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article imageMacron's EU reforms could be tough sell for Merkel

By Clare BYRNE (AFP)     Sep 25, 2017 in World

French President Emmanuel Macron's grand Europe plan could be stymied by Angela Merkel's disappointing election score, with the liberal party tipped to join her coalition rejecting his proposals for radical eurozone reform.

On Tuesday, Macron will deliver a speech setting out his vision for Europe's future to an audience of French and foreign students at the Sorbonne university in Paris.

The europhile French centrist had been waiting for the German election to put forward his proposals on how to re-energise the EU after last year's seismic Brexit vote.

Since Sunday, he has spoken twice with Merkel, as well as with European Commission President Jean-Claude Juncker. He also plans to consult the Italian and Spanish prime ministers before his speech, his office said.

Presidential advisors say he will argue for a multi-speed EU, where ad hoc coalitions of willing states could move ahead together on key issues "without being held back by those who are opposed".

He will also set out plans for EU-wide "democratic conventions" to give citizens more of a say in the functioning of a union widely seen as out of touch.

But some of his proposals, particularly on eurozone integration, could prove a tough sell in post-election Germany.

Merkel's Christian Union CDU/CSU bloc scored its worst result in decades, losing over a million votes to the anti-immigrant Alternative for Germany (AfD), now the country's third-strongest party.

The humbled chancellor now faces potentially lengthy coalition talks, during which Macron's EU wish list -- including a common budget, finance minister and parliament for the 19-member currency zone -- could be significantly whittled down.

The pro-business Free Democrats (FDP) -- one of two parties seen as possible coalition partners for Merkel, along with the left-leaning Greens -- have already rejected Macron's proposals for a common budget for investments across the eurozone.

"Providing money for French state spending or to compensate for Silvio Berlusconi's mistake is inconceivable for us and will be a red line," FDP leader Christian Lindner, who has been sharply critical of eurozone bailouts, said Sunday.

A French government spokesman warned Monday of the rise of a "very violent, very hard, very radical far right" in Germany.

But the presidency attempted to play down the threat to his wider reform plans.

"We have four years of stable government in France and Germany ahead of us," a presidential advisor said.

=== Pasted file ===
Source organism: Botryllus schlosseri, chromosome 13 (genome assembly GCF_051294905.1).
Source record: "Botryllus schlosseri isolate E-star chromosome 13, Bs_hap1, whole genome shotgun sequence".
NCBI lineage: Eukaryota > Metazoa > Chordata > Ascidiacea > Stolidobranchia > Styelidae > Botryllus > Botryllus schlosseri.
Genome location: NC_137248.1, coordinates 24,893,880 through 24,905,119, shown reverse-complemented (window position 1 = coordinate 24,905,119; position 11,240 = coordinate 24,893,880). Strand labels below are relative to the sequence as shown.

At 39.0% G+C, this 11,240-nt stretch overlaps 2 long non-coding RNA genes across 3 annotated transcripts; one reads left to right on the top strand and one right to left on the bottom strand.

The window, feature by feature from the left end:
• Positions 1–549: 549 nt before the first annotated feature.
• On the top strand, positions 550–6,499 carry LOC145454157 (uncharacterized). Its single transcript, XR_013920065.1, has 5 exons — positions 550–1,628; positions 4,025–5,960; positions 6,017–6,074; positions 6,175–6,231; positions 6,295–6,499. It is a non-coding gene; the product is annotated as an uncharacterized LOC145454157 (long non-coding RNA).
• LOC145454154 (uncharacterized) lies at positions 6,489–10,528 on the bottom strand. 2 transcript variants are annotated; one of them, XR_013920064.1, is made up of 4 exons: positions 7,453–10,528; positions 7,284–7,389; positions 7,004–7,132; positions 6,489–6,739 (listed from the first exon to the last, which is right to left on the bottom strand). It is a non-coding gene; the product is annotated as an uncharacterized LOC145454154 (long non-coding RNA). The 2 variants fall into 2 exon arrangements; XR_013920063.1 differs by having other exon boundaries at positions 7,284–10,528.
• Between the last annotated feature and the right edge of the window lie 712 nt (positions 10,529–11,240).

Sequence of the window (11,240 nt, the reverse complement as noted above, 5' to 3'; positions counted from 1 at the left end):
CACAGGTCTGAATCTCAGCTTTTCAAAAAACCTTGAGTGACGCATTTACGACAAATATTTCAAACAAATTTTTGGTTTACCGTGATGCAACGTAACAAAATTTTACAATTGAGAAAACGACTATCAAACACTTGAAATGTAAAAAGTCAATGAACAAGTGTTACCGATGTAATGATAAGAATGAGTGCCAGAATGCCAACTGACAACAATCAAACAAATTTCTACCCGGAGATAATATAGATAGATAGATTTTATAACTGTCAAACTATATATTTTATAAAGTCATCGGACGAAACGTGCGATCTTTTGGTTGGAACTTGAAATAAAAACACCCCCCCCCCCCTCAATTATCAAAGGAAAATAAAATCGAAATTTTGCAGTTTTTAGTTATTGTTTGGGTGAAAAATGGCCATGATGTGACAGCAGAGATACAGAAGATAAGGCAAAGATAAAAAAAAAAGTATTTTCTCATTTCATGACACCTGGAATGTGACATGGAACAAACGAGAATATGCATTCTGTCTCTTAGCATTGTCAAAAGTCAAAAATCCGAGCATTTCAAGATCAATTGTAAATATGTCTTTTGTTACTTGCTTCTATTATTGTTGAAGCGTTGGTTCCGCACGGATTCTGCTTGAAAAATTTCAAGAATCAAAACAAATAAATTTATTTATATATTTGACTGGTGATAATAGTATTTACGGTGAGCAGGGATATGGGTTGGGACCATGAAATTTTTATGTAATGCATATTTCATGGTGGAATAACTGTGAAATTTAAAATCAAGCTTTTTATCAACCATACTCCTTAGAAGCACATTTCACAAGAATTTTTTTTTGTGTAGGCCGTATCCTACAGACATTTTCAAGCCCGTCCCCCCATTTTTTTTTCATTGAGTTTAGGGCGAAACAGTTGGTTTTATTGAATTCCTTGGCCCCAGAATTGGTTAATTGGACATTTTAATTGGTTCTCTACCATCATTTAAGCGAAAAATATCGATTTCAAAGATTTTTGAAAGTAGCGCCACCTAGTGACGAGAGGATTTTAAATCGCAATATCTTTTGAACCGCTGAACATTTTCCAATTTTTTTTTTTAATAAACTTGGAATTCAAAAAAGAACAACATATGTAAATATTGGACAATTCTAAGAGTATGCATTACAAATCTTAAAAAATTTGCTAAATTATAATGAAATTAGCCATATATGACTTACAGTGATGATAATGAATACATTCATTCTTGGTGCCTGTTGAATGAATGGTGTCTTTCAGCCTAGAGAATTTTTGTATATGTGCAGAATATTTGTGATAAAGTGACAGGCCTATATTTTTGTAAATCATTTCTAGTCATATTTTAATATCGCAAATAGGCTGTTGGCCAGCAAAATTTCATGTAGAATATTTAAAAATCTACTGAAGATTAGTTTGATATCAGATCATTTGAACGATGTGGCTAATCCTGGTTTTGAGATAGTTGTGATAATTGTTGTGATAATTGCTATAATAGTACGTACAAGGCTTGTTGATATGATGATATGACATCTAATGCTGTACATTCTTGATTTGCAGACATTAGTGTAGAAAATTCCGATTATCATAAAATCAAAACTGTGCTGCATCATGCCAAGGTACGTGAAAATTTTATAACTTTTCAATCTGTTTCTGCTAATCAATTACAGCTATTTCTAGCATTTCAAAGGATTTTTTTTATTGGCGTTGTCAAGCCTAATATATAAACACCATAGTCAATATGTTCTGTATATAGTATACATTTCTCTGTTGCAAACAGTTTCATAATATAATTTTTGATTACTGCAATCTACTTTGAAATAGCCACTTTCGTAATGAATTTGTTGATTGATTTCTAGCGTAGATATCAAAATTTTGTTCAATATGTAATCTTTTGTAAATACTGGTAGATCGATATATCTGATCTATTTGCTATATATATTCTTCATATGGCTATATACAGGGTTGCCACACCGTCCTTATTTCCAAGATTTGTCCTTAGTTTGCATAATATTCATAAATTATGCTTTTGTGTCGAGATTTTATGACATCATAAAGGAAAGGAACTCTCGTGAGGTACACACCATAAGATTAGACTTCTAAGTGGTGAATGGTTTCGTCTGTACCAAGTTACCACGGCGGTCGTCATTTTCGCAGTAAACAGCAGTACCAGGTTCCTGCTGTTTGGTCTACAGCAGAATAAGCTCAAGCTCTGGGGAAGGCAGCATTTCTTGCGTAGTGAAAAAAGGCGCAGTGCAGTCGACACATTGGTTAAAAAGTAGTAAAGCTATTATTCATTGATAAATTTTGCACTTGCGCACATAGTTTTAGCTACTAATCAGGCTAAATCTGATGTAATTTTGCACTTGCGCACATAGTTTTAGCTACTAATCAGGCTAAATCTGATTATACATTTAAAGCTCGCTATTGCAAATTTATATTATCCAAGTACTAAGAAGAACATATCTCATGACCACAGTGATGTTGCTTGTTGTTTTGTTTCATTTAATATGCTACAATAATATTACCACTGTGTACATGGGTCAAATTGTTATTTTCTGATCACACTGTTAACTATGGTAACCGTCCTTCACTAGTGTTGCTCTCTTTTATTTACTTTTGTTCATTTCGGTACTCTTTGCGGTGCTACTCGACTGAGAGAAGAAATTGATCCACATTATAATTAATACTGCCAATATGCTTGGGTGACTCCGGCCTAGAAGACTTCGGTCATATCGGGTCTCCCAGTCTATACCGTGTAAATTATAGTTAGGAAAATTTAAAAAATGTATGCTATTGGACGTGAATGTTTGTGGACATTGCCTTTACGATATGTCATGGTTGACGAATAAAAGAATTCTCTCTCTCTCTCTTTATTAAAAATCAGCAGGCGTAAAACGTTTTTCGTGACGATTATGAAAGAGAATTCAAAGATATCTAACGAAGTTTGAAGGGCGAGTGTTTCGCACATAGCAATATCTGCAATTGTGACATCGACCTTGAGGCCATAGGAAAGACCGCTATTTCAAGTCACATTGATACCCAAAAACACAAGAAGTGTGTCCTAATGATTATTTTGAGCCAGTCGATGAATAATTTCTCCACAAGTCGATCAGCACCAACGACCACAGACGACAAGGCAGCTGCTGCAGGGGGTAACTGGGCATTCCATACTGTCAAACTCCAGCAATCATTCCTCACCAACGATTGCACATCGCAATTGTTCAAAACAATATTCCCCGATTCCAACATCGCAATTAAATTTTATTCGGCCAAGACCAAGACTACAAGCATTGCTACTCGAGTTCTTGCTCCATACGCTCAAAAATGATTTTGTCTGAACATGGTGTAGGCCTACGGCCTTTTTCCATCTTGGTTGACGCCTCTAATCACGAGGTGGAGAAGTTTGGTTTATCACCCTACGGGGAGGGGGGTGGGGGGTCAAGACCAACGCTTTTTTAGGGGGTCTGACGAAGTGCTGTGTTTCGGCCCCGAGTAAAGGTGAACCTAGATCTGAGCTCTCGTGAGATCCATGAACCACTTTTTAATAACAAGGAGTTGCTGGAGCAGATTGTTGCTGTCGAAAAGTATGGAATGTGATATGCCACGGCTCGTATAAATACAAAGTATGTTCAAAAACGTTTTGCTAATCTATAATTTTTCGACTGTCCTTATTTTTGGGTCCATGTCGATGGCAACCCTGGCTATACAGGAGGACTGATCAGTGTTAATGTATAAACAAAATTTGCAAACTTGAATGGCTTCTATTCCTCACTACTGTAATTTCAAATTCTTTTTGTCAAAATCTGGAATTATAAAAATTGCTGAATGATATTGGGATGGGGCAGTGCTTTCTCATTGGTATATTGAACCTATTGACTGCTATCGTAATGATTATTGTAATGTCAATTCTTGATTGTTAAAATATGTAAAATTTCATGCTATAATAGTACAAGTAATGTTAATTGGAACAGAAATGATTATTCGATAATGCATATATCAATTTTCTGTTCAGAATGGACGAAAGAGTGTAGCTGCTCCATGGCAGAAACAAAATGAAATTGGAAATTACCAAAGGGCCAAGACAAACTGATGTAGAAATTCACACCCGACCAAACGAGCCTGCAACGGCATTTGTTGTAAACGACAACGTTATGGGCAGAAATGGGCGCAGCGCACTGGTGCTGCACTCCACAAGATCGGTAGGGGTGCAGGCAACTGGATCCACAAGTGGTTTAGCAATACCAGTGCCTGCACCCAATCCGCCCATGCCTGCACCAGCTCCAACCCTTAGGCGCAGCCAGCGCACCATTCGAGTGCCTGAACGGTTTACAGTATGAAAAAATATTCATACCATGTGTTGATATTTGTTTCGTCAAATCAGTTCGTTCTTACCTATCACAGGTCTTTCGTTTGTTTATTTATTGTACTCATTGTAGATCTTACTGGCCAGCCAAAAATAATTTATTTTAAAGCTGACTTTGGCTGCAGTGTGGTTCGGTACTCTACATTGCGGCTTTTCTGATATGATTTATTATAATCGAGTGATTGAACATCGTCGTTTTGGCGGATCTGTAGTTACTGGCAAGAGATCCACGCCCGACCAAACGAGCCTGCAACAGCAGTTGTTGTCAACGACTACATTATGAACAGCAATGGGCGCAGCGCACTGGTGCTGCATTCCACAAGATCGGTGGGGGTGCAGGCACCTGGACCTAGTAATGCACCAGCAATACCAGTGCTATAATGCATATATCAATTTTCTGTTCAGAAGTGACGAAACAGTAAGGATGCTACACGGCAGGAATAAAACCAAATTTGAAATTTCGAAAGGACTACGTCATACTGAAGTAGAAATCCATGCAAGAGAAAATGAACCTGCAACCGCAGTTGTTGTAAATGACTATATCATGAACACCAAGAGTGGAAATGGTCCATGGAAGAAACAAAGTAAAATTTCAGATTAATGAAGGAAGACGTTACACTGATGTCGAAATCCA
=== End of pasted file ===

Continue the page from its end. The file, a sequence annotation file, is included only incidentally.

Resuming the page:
He noted that both the FDP and Greens with whom Merkel is tipped to form a three-way pact are pro-Europe, despite the liberals' reticence on bailouts.

Germany and France are the leading countries in the European Union
Germany and France are the leading countries in the European Union
Odd ANDERSEN, AFP/File

- 'Cart before the horse' -

Macron has gone out of his way to build ties with Germany's leader of 12 years, visiting Berlin on his first foreign trip and pushing through labour reforms he sees as key to restoring France's credibility with Berlin.

But his rash of announcements on European reform have caused some irritation in Berlin.

"The debate launched by the French president is being followed with some exasperation in the chancellor's office," the conservative Frankfurter Allgemeine Zeitung newspaper wrote at the weekend.

"He talks about solutions before the question has even been properly discussed," the paper added, accusing him of "putting the cart before the horse".

Germany is particularly wary about Macron's proposal to create a eurozone budget amounting to several percentage points of the bloc's GDP.

Berlin estimates that this could amount to up to 300 billion euros, of which Germany -- the eurozone's biggest economy and chief bailout bankroller -- would have to pay the lion's share.

Macron's idea of the eurozone being able to borrow money collectively is also acutely sensitive in Germany.

Merkel has nonetheless been keen to support 39-year-old Macron as a bulwark against the eurosceptic, anti-migration National Front and a partner in the fight against populism post-Brexit.

"There is a very strong realisation in Germany, in particular in Mrs Merkel's party, of the urgent need to do something," Helene Miard-Delacroix, a historian specialising in French-German relations at the Sorbonne, told AFP.

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